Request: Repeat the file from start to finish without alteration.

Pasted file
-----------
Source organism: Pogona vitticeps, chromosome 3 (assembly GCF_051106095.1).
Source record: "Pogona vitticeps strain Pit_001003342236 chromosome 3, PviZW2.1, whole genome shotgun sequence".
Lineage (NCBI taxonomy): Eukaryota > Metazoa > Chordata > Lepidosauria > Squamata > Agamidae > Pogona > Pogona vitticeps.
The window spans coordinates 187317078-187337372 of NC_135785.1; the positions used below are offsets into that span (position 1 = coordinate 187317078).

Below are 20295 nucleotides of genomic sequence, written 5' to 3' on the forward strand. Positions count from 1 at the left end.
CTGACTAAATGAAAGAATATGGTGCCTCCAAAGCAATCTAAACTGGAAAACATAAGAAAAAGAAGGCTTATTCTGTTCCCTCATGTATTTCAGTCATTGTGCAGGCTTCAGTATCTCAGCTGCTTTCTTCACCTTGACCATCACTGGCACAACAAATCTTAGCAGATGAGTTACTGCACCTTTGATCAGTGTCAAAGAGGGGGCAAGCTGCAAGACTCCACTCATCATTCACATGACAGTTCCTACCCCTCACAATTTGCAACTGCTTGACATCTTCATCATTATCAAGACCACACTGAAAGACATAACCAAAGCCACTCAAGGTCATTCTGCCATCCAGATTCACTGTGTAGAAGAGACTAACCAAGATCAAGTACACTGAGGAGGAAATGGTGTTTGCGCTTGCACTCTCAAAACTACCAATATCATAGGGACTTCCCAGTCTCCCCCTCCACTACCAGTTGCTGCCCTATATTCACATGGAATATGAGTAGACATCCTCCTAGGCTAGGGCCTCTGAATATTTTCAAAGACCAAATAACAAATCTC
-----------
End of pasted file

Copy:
Source organism: Pogona vitticeps, chromosome 3 (assembly GCF_051106095.1).
Source record: "Pogona vitticeps strain Pit_001003342236 chromosome 3, PviZW2.1, whole genome shotgun sequence".
Lineage (NCBI taxonomy): Eukaryota > Metazoa > Chordata > Lepidosauria > Squamata > Agamidae > Pogona > Pogona vitticeps.
The window spans coordinates 187317078-187337372 of NC_135785.1; the positions used below are offsets into that span (position 1 = coordinate 187317078).

Below are 20295 nucleotides of genomic sequence, written 5' to 3' on the forward strand. Positions count from 1 at the left end.
CTGACTAAATGAAAGAATATGGTGCCTCCAAAGCAATCTAAACTGGAAAACATAAGAAAAAGAAGGCTTATTCTGTTCCCTCATGTATTTCAGTCATTGTGCAGGCTTCAGTATCTCAGCTGCTTTCTTCACCTTGACCATCACTGGCACAACAAATCTTAGCAGATGAGTTACTGCACCTTTGATCAGTGTCAAAGAGGGGGCAAGCTGCAAGACTCCACTCATCATTCACATGACAGTTCCTACCCCTCACAATTTGCAACTGCTTGACATCTTCATCATTATCAAGACCACACTGAAAGACATAACCAAAGCCACTCAAGGTCATTCTGCCATCCAGATTCACTGTGTAGAAGAGACTAACCAAGATCAAGTACACTGAGGAGGAAATGGTGTTTGCGCTTGCACTCTCAAAACTACCAATATCATAGGGACTTCCCAGTCTCCCCCTCCACTACCAGTTGCTGCCCTATATTCACATGGAATATGAGTAGACATCCTCCTAGGCTAGGGCCTCTGAATATTTTCAAAGACCAAATAACAAATCTC